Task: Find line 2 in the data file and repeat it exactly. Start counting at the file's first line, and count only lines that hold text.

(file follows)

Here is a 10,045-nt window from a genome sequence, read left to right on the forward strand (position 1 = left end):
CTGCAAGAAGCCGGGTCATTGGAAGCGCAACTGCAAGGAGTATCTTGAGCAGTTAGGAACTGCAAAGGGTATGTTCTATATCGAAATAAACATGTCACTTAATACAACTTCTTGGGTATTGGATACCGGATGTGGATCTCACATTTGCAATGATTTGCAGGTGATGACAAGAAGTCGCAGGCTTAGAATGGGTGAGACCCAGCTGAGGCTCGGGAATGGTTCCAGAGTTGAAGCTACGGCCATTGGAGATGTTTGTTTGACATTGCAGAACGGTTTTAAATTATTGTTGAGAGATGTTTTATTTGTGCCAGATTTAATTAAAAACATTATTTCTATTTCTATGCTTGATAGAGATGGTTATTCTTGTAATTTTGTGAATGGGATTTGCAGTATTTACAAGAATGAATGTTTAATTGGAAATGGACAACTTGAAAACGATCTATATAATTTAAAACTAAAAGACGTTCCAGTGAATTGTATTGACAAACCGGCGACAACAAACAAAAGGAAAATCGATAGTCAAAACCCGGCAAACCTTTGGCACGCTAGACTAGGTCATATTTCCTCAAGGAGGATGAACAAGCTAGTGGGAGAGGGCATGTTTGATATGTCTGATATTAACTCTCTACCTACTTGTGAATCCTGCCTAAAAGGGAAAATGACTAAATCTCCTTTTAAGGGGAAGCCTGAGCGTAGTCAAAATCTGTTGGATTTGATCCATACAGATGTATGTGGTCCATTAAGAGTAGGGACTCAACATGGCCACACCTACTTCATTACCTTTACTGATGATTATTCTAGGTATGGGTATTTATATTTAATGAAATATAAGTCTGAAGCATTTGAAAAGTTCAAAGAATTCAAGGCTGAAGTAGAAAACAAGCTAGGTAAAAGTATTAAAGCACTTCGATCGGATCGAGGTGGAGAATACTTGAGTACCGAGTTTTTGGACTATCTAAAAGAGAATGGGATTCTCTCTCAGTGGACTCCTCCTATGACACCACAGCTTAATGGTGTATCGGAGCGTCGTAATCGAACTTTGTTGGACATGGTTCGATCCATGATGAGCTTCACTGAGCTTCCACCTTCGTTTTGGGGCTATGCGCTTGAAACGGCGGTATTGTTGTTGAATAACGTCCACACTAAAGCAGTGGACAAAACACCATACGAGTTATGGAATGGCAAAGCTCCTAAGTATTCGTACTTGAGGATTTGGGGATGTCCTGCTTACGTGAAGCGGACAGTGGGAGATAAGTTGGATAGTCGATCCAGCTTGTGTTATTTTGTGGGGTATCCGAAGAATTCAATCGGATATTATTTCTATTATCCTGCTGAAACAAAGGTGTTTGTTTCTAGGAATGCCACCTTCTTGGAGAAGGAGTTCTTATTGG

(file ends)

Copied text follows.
CTGCAAGAAGCCGGGTCATTGGAAGCGCAACTGCAAGGAGTATCTTGAGCAGTTAGGAACTGCAAAGGGTATGTTCTATATCGAAATAAACATGTCACTTAATACAACTTCTTGGGTATTGGATACCGGATGTGGATCTCACATTTGCAATGATTTGCAGGTGATGACAAGAAGTCGCAGGCTTAGAATGGGTGAGACCCAGCTGAGGCTCGGGAATGGTTCCAGAGTTGAAGCTACGGCCATTGGAGATGTTTGTTTGACATTGCAGAACGGTTTTAAATTATTGTTGAGAGATGTTTTATTTGTGCCAGATTTAATTAAAAACATTATTTCTATTTCTATGCTTGATAGAGATGGTTATTCTTGTAATTTTGTGAATGGGATTTGCAGTATTTACAAGAATGAATGTTTAATTGGAAATGGACAACTTGAAAACGATCTATATAATTTAAAACTAAAAGACGTTCCAGTGAATTGTATTGACAAACCGGCGACAACAAACAAAAGGAAAATCGATAGTCAAAACCCGGCAAACCTTTGGCACGCTAGACTAGGTCATATTTCCTCAAGGAGGATGAACAAGCTAGTGGGAGAGGGCATGTTTGATATGTCTGATATTAACTCTCTACCTACTTGTGAATCCTGCCTAAAAGGGAAAATGACTAAATCTCCTTTTAAGGGGAAGCCTGAGCGTAGTCAAAATCTGTTGGATTTGATCCATACAGATGTATGTGGTCCATTAAGAGTAGGGACTCAACATGGCCACACCTACTTCATTACCTTTACTGATGATTATTCTAGGTATGGGTATTTATATTTAATGAAATATAAGTCTGAAGCATTTGAAAAGTTCAAAGAATTCAAGGCTGAAGTAGAAAACAAGCTAGGTAAAAGTATTAAAGCACTTCGATCGGATCGAGGTGGAGAATACTTGAGTACCGAGTTTTTGGACTATCTAAAAGAGAATGGGATTCTCTCTCAGTGGACTCCTCCTATGACACCACAGCTTAATGGTGTATCGGAGCGTCGTAATCGAACTTTGTTGGACATGGTTCGATCCATGATGAGCTTCACTGAGCTTCCACCTTCGTTTTGGGGCTATGCGCTTGAAACGGCGGTATTGTTGTTGAATAACGTCCACACTAAAGCAGTGGACAAAACACCATACGAGTTATGGAATGGCAAAGCTCCTAAGTATTCGTACTTGAGGATTTGGGGATGTCCTGCTTACGTGAAGCGGACAGTGGGAGATAAGTTGGATAGTCGATCCAGCTTGTGTTATTTTGTGGGGTATCCGAAGAATTCAATCGGATATTATTTCTATTATCCTGCTGAAACAAAGGTGTTTGTTTCTAGGAATGCCACCTTCTTGGAGAAGGAGTTCTTATTGG